Experience Information

I fought the Silicon Image 3114 with Solaris and won!

The battle
My latest battle has been against a 4-port SATA-I PCI RAID card powered by the Silicon Image 3114 chipset (it shows up as a pci1095,3114 device). As luck would have it, the card did not work out of the box with Solaris, but some Google searches did provide some hints.
In my research, I found that the card is not a true hardware RAID card as there is no actual RAID magic happening in the chip. It is all in the provided software driver (hense the Windows only drivers). The chip basically allows the computer to “understand” how the drives get sliced and diced, and does the appropriate translation so the machine can speak to the drives. Nothing else. No wonder Solaris didn’t like it. Myself, I don’t at all care that the RAID is less than functional as I plan to use ZFS+raidz for my filesystems anyway.
For Solaris to recognize the drives, the card must be flashed with the IDE version of the BIOS (see the Silicon Image link above). If one has a DOS floppy around, this process should be a piece of cake. Considering I don’t own a floppy drive anymore, and also don’t have a CDROM in my server, the process turned out to be more challenging. In the end I was successful, but it took me about 6hrs of fiddling to get it done. (The Ultimate Boot CD was a lifesaver.)
The real sticking point for me was a simple command I ran the previous night in an attempt to get the card to work. According to OpenSolaris Bug ID 6595150, all I had to do was run an update_drv command to get things going. It added an entry to the bottom of /etc/driver_aliases to indicate that the RAID card was in fact associated with the ata driver, something that made complete sense to me at the time. Turns out, this bug is from an older version of OpenSolaris, and I never should have run this command. Of course the OS was never nice enough to tell me anything, so I was flying in the dark trying to figure out why nothing was working. After literally hours of debugging – this after the many hours already spent trying to flash the annoying little card – I removed the line and everything started working. Yay!
Moral of the story
When everyone else on Internet says you need to flash the BIOS with the IDE version for this particular card, listen to their wisdom. You don’t need to fiddle with things.
The system I got the card running on
OS: Nexenta 2.0RC3 (based on OpenSolaris b104+)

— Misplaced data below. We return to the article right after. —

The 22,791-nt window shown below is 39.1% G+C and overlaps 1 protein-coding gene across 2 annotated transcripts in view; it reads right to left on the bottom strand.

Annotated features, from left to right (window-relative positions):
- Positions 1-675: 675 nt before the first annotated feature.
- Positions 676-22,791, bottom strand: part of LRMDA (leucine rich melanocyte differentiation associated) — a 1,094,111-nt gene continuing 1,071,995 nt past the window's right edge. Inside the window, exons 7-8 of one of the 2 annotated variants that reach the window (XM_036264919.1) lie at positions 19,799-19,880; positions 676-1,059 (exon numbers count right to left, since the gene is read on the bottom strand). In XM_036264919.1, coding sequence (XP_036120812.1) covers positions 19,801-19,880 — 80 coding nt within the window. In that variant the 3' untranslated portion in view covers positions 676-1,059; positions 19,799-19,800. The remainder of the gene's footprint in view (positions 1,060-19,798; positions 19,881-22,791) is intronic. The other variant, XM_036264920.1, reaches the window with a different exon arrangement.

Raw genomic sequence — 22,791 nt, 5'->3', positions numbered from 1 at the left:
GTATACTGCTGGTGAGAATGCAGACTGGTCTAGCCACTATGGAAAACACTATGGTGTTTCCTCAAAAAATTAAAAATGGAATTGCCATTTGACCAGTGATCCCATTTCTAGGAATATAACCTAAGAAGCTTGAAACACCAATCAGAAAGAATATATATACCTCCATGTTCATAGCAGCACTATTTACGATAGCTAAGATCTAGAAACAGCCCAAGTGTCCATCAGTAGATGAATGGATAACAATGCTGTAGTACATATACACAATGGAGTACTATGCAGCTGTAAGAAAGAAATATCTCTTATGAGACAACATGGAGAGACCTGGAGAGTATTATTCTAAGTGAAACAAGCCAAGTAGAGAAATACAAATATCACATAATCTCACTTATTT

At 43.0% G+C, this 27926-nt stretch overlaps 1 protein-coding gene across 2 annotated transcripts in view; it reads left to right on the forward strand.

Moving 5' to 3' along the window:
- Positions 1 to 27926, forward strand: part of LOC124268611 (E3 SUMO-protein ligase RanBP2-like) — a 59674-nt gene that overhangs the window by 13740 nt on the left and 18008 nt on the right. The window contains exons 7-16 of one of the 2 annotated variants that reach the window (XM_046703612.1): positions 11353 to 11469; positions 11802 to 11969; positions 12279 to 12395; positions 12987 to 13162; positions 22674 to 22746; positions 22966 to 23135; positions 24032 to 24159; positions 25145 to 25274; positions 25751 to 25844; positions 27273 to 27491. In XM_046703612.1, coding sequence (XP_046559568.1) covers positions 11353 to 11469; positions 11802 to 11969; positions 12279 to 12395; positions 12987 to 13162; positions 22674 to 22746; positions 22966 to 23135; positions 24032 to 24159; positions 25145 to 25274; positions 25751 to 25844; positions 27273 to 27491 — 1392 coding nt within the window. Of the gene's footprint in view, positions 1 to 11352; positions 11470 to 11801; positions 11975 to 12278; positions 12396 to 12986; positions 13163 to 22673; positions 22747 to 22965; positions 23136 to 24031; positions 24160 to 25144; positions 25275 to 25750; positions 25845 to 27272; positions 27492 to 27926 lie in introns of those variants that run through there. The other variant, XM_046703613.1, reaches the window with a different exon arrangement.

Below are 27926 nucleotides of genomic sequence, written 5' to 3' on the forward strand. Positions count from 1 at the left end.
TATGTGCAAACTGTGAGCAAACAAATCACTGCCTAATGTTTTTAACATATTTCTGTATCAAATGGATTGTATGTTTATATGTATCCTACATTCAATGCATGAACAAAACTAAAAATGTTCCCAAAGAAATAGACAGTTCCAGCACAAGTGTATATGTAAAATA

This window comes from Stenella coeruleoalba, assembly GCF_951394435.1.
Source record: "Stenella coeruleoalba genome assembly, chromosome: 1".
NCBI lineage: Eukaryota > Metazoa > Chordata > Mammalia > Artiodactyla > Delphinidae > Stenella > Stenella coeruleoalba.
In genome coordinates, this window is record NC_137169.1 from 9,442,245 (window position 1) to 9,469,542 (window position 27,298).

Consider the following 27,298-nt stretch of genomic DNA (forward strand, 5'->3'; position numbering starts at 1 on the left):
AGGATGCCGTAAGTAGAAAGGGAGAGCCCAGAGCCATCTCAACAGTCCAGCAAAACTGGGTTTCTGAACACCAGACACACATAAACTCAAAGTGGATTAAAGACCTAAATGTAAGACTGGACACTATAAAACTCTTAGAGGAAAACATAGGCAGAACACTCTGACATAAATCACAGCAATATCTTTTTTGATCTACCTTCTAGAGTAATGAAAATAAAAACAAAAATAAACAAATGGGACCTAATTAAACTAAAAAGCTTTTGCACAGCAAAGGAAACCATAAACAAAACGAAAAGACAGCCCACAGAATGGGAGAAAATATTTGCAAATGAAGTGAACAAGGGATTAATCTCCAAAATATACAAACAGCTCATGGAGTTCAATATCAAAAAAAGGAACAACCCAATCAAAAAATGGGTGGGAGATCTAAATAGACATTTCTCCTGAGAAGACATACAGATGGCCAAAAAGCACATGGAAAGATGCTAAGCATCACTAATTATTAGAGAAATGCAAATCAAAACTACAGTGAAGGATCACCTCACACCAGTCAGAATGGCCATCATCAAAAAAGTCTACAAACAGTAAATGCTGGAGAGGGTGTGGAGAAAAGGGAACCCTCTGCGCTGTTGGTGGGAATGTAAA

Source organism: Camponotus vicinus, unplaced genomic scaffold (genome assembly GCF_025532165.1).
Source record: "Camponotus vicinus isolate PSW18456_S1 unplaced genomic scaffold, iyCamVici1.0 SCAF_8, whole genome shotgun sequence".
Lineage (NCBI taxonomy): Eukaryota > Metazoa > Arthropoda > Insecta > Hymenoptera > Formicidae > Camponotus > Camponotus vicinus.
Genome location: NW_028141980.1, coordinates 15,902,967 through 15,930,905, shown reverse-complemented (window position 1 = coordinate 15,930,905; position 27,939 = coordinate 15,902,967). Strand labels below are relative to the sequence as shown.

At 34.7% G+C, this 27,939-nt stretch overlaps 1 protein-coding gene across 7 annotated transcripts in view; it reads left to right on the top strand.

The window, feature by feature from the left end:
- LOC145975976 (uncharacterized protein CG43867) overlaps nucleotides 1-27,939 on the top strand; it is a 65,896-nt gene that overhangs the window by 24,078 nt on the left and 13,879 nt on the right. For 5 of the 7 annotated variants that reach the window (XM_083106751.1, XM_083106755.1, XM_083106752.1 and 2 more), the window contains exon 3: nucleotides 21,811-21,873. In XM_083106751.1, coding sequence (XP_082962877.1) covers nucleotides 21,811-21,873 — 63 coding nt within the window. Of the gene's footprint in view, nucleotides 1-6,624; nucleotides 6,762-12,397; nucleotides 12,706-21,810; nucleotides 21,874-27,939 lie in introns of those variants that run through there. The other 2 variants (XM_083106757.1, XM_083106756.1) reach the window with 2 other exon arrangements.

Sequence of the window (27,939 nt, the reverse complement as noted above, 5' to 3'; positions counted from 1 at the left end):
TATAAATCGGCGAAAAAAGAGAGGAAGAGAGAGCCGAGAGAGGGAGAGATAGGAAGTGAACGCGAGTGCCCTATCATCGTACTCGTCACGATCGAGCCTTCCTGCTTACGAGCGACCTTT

CPU: VIA Samuel 2 @800MHz
What I got running
For those who care, here is a semi-complete list of items I purchased. My goal was adding ~900G of redundant storage to my little Nexenta based Solaris server. I had practically no space free in the case as there is only a single 3.5″ drive bay, and a single 5.25″ drive bay. And, as the motherboard itself is pretty old, it only has two PATA connectors, USB 1.1, and a single PCI slot. In other words, not much to work with. As such, I felt that filling the single PCI slot with a 4-port SATA card and adding a special drive enclosure that would hold four 2.5″ drives was the way to go. My server sits in a closet and all of my machines connect via wireless, so high disk I/O bandwidth was not one of my design goals.
4-bay 2.5″ SATA HDD in 5.25″ drive enclosure (vendor) [] (reseller) []
4-port SATA-I PCI card (vendor) [] (reseller) []
This seems to be a generic card as I have seen pictures that look exactly the same from other venders, such a LINDY in the US.

4x Western Digital 320G Scorpio 2.5″ SATA HDD
Western Digital (vendor) [] (reseller) []

shFlags 1.0.3

I made a new release of shFlags today, version 1.0.3.

It is mostly minor bug fixes, but it does fix a major issue in the handling the mixing of flag and non-flag arguments on the command-line (the enhanced version of getopt is required).

Interesting read: The Other Half of “Artists Ship”

I find the article very intriguing. So very true, and so very sad that it is so true.

I don’t want to think the fact that a previous company I worked for had seven levels of approval just to purchase a new computer monitor, or the fact that another company required ten signatures just to get any software pushed to production.